Periodic Reporting for period 2 - MedReset (MEDRESET.A comprehensive, integrated,and bottom-up approach to reset our understanding of the Mediterranean space, remap the region,and reconstruct inclusive, responsive,and flexible EU policies in it)
Reporting period: 2017-04-01 to 2019-08-31
MEDRESET’s double objective is to:
• reset our thinking, understanding, and definition of the Mediterranean: mapping a region which has changed substantially in terms of geopolitical dynamics and in key policy sectors (political ideas, agriculture and water, trade and energy, migration and mobility), identifying the old and new stakeholders, their interaction, and the major policy issues around which this interaction flows. This is based on an integrated research design and a multi-method approach that includes a substantive perception component of top-down and bottom-up actors through an elite survey, in-depth interviews, and focus groups with local stakeholders on both shores of the Mediterranean.
• reset EU policies in the Mediterranean: developing new flexible policy instruments which include a variety of crucial actors and respond to the needs and expectations of people on both shores of the Mediterranean and to the changing geopolitical configuration of the area. Country-tailored policy commendations will be given for four key countries for the EU in the region: Egypt, Lebanon, Morocco, and Tunisia.
During the first reporting period, MEDRESET has translated its research findings in the following papers:
• Overall Conceptual and Methodological Paper: Daniela Huber and Maria Cristina Paciello (2016), Concept Paper: MedReset, a Comprehensive, Integrated and Bottom-Up Approach (MEDRESET Paper No. 1), June
• WP1 Conceptual and Methodological Paper: Münevver Cebeci and Tobias Schumacher (2016) Deconstructing the EU’s Discourse on the Mediterranean (MEDRESET Paper No. 2), October
• WP2 Conceptual and Methodological Paper: Anoush Ehteshami and Ariabarzan Mohammadi (2016), Re-imagining Mediterranean Geopolitics: The Role of Eight Key Powers (MEDRESET Paper No. 3), November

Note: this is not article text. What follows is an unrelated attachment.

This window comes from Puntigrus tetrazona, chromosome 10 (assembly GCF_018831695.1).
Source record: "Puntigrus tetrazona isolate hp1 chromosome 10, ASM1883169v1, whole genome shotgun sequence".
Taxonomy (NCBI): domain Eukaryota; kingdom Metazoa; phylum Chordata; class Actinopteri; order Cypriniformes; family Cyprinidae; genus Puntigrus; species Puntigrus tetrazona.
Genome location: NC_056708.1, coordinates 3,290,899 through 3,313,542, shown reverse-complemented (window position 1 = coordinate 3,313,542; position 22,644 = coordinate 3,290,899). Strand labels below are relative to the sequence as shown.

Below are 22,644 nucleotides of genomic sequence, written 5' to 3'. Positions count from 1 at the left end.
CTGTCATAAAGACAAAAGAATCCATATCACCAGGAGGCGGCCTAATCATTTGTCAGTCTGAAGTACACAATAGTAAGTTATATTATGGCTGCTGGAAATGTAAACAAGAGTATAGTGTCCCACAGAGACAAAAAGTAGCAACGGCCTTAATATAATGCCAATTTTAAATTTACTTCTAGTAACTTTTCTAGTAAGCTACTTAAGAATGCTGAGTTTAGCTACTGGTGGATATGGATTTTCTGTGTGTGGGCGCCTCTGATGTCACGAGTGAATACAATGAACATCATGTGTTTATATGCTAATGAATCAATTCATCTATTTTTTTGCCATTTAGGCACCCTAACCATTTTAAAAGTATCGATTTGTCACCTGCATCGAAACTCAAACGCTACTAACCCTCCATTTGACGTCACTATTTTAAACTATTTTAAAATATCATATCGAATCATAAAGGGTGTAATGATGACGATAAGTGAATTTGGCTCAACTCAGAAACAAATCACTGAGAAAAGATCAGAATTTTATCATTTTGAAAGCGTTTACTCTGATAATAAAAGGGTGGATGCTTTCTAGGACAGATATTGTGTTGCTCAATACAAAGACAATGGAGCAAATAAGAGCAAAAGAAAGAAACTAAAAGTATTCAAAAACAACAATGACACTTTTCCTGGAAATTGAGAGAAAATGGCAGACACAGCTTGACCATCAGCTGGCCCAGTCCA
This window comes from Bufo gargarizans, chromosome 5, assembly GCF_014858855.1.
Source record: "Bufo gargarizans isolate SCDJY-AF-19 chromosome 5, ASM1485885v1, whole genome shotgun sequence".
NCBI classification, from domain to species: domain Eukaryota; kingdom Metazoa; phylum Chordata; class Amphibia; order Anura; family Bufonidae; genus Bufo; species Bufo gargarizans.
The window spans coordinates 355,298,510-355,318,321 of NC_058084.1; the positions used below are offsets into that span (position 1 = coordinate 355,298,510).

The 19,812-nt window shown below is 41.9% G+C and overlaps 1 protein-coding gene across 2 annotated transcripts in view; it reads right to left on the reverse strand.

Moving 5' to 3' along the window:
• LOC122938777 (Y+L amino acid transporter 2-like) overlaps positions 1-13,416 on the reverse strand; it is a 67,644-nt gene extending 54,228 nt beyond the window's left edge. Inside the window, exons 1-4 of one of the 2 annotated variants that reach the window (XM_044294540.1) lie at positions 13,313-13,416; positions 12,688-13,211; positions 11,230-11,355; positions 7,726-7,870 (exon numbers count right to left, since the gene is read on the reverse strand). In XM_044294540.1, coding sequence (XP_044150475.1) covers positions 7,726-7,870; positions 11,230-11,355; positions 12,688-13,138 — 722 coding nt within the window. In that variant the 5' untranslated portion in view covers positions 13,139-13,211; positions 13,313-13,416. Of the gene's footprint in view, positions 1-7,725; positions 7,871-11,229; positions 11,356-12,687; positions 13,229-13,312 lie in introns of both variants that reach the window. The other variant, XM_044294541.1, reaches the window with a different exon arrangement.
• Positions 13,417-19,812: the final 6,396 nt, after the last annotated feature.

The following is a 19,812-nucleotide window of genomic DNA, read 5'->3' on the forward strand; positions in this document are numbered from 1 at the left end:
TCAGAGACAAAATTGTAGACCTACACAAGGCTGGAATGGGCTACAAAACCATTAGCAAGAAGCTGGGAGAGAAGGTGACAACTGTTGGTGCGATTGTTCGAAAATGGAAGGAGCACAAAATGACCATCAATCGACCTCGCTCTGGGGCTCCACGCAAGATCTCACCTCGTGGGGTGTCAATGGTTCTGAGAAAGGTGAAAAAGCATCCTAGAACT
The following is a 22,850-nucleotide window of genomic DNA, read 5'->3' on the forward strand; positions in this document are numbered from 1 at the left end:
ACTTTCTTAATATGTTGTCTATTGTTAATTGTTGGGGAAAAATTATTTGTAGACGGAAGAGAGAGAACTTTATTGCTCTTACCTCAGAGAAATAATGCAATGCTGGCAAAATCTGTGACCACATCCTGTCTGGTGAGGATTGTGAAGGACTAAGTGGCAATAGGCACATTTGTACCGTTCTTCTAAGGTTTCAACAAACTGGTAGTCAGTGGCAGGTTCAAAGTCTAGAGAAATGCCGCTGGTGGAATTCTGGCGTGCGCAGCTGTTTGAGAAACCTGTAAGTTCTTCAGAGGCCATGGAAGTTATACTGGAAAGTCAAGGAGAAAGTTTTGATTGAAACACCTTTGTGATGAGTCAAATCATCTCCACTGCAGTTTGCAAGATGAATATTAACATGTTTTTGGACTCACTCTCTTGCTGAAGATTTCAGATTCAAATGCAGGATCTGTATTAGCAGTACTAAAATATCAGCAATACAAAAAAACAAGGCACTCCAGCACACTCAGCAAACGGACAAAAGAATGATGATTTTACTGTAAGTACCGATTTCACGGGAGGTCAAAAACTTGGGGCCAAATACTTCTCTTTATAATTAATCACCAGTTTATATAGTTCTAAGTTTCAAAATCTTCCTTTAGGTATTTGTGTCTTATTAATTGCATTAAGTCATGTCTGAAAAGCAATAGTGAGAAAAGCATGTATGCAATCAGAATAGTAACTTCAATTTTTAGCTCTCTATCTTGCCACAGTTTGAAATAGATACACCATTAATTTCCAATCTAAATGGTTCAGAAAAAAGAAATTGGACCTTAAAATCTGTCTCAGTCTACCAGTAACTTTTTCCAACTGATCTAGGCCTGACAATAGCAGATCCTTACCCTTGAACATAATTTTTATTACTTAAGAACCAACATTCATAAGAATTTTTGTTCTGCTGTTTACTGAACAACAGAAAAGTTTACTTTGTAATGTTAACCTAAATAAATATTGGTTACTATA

• WP1 Working Paper: Sally Khalifa Isaac and Haidi Esmat Kares, The European Community Framing of the Mediterranean (1970-1990)
• WP1 Working Paper: Pol Morillas and Eduard Soler i Lecha, The EU’s framing of the Mediterranean (1990-2002): Building a Euro-Mediterranean partnership
• WP1 Working Paper: Münevver Cebeci and Tobias Schumacher, The EU’s constructions of the Mediterranean (2003–2017)
These results are exploited to pursue MEDRESET’s objectives – reset in both thinking and policy - through several dissemination activities targeting a broad audience (academics, students, think-tanks, policy makers and civil society) in both Europe and MENA:
• Website, newsletter and social media
• Public events and activities including the Kick-off conference in Rome in April 2016, and a workshop in Warsaw in July 2016.
In phase I - aimed at identifying and deconstructing the dominant EU framing and practices in the Mediterranean since the 1970s - WP1 critically examined the dominant EU framing of the Mediterranean and how this informed its approach and translated into practices in three historical stages: the 1970s to 1990, the 1990s to the early 2000s, and the mid-2000s to today. All papers published in WP1 represent an added value to the existing literature, as they clearly aim at tearing down the Euro-centric construction of the region. They all deconstruct the EU’s discourse on the Mediterranean and reveal how it constructs the region (as a market, as conflictual, threatening, etc.) and its own identity (as transformative, civilian, peaceful, post-modern, etc.) in a specific way and designs and legitimizes its policies (securitized, depoliticized, and technocratic) through such rhetoric.
Phase II, which begun with WP2, is aimed at mapping the Mediterranean according to how different stakeholders (regional and external players, local elites, and non-governmental actors on both shores of the Mediterranean) perceive and practice ‘their’ Mediterranean into being on the geopolitical level and in respect to four geopolitically relevant and contentious policy areas: political ideas, agriculture and water, industry and energy, and migration and mobility. WP2, which has the objective of investigating whether EU policies still match the changing geopolitical configuration of the Mediterranean area, is examining the role, influence and impact of rising major powers (China, Russia, the US on the external level; and Israel, Iran, Turkey, Saudi Arabia, and Qatar on the regional level) in the Mediterranean, their policies and major issues at stakes. In so doing, WP2 represents a key contribution to the literature which has almost exclusively focused on analysing the EU vision of the Mediterranean. Thus, WP2 offers a non-Euro centric understanding of the Mediterranean that integrates the different views/constructions of these rising major powers. WP2’s final report will assess the effectiveness of EU policies by investigating whether the observed dynamics of interaction on the geopolitical level are conflictual, competitive and converging with EU policies, and will come forward with a policy brief that outlines how the EU could better respond to such a re-imagined Mediterranean. Of the 10 papers of WP2, the conceptual paper has already been published. The seven draft working papers are currently being revised by the work package leaders and the scientific coordinators and will be submitted as deliverable in month 14 (May 2017).